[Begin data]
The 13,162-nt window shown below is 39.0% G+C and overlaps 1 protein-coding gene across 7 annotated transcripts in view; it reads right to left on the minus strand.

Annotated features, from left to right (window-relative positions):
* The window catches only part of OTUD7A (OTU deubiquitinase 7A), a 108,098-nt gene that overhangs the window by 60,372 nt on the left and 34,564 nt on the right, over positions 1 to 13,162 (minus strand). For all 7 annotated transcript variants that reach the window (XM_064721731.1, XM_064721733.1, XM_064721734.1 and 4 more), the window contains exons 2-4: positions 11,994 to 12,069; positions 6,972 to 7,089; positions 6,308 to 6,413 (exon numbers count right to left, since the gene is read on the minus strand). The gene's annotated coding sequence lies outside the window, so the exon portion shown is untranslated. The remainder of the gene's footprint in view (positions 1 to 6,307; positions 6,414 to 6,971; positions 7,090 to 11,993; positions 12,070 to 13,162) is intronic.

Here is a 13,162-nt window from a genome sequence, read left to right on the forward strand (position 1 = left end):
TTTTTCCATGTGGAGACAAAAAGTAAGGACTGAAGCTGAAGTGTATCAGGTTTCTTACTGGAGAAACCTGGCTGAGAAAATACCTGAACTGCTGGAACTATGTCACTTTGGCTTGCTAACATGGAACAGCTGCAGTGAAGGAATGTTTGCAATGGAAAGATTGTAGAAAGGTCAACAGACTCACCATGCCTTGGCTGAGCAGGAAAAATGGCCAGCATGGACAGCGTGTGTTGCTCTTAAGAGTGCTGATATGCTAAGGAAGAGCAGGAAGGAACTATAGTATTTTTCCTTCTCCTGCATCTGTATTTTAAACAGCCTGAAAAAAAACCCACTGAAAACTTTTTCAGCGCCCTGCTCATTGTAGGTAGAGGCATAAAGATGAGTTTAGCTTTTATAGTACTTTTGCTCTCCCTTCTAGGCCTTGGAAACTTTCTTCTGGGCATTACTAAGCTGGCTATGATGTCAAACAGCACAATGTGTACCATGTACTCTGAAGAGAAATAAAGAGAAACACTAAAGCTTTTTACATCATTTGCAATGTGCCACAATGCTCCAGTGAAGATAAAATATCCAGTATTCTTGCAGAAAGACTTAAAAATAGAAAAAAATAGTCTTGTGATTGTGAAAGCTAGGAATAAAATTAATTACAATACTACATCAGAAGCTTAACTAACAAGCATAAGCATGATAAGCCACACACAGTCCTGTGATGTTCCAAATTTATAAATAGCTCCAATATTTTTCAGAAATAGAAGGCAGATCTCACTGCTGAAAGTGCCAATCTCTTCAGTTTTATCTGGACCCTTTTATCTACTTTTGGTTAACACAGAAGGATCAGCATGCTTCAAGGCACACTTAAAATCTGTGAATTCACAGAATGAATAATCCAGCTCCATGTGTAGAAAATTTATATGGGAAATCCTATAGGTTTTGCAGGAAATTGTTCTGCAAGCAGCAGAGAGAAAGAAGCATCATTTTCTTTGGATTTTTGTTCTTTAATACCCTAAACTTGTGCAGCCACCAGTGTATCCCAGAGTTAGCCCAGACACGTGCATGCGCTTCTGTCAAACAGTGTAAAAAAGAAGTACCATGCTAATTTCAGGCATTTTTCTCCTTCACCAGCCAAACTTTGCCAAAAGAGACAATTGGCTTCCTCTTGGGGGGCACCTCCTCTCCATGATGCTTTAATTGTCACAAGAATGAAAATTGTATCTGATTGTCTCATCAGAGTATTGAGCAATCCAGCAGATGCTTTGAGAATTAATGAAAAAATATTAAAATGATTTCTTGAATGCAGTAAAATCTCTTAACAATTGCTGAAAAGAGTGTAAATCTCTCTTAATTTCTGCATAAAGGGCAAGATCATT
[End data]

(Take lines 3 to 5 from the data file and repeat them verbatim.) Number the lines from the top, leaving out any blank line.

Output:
* The window catches only part of OTUD7A (OTU deubiquitinase 7A), a 108,098-nt gene that overhangs the window by 60,372 nt on the left and 34,564 nt on the right, over positions 1 to 13,162 (minus strand). For all 7 annotated transcript variants that reach the window (XM_064721731.1, XM_064721733.1, XM_064721734.1 and 4 more), the window contains exons 2-4: positions 11,994 to 12,069; positions 6,972 to 7,089; positions 6,308 to 6,413 (exon numbers count right to left, since the gene is read on the minus strand). The gene's annotated coding sequence lies outside the window, so the exon portion shown is untranslated. The remainder of the gene's footprint in view (positions 1 to 6,307; positions 6,414 to 6,971; positions 7,090 to 11,993; positions 12,070 to 13,162) is intronic.

Here is a 13,162-nt window from a genome sequence, read left to right on the forward strand (position 1 = left end):
TTTTTCCATGTGGAGACAAAAAGTAAGGACTGAAGCTGAAGTGTATCAGGTTTCTTACTGGAGAAACCTGGCTGAGAAAATACCTGAACTGCTGGAACTATGTCACTTTGGCTTGCTAACATGGAACAGCTGCAGTGAAGGAATGTTTGCAATGGAAAGATTGTAGAAAGGTCAACAGACTCACCATGCCTTGGCTGAGCAGGAAAAATGGCCAGCATGGACAGCGTGTGTTGCTCTTAAGAGTGCTGATATGCTAAGGAAGAGCAGGAAGGAACTATAGTATTTTTCCTTCTCCTGCATCTGTATTTTAAACAGCCTGAAAAAAAACCCACTGAAAACTTTTTCAGCGCCCTGCTCATTGTAGGTAGAGGCATAAAGATGAGTTTAGCTTTTATAGTACTTTTGCTCTCCCTTCTAGGCCTTGGAAACTTTCTTCTGGGCATTACTAAGCTGGCTATGATGTCAAACAGCACAATGTGTACCATGTACTCTGAAGAGAAATAAAGAGAAACACTAAAGCTTTTTACATCATTTGCAATGTGCCACAATGCTCCAGTGAAGATAAAATATCCAGTATTCTTGCAGAAAGACTTAAAAATAGAAAAAAATAGTCTTGTGATTGTGAAAGCTAGGAATAAAATTAATTACAATACTACATCAGAAGCTTAACTAACAAGCATAAGCATGATAAGCCACACACAGTCCTGTGATGTTCCAAATTTATAAATAGCTCCAATATTTTTCAGAAATAGAAGGCAGATCTCACTGCTGAAAGTGCCAATCTCTTCAGTTTTATCTGGACCCTTTTATCTACTTTTGGTTAACACAGAAGGATCAGCATGCTTCAAGGCACACTTAAAATCTGTGAATTCACAGAATGAATAATCCAGCTCCATGTGTAGAAAATTTATATGGGAAATCCTATAGGTTTTGCAGGAAATTGTTCTGCAAGCAGCAGAGAGAAAGAAGCATCATTTTCTTTGGATTTTTGTTCTTTAATACCCTAAACTTGTGCAGCCACCAGTGTATCCCAGAGTTAGCCCAGACACGTGCATGCGCTTCTGTCAAACAGTGTAAAAAAGAAGTACCATGCTAATTTCAGGCATTTTTCTCCTTCACCAGCCAAACTTTGCCAAAAGAGACAATTGGCTTCCTCTTGGGGGGCACCTCCTCTCCATGATGCTTTAATTGTCACAAGAATGAAAATTGTATCTGATTGTCTCATCAGAGTATTGAGCAATCCAGCAGATGCTTTGAGAATTAATGAAAAAATATTAAAATGATTTCTTGAATGCAGTAAAATCTCTTAACAATTGCTGAAAAGAGTGTAAATCTCTCTTAATTTCTGCATAAAGGGCAAGATCATT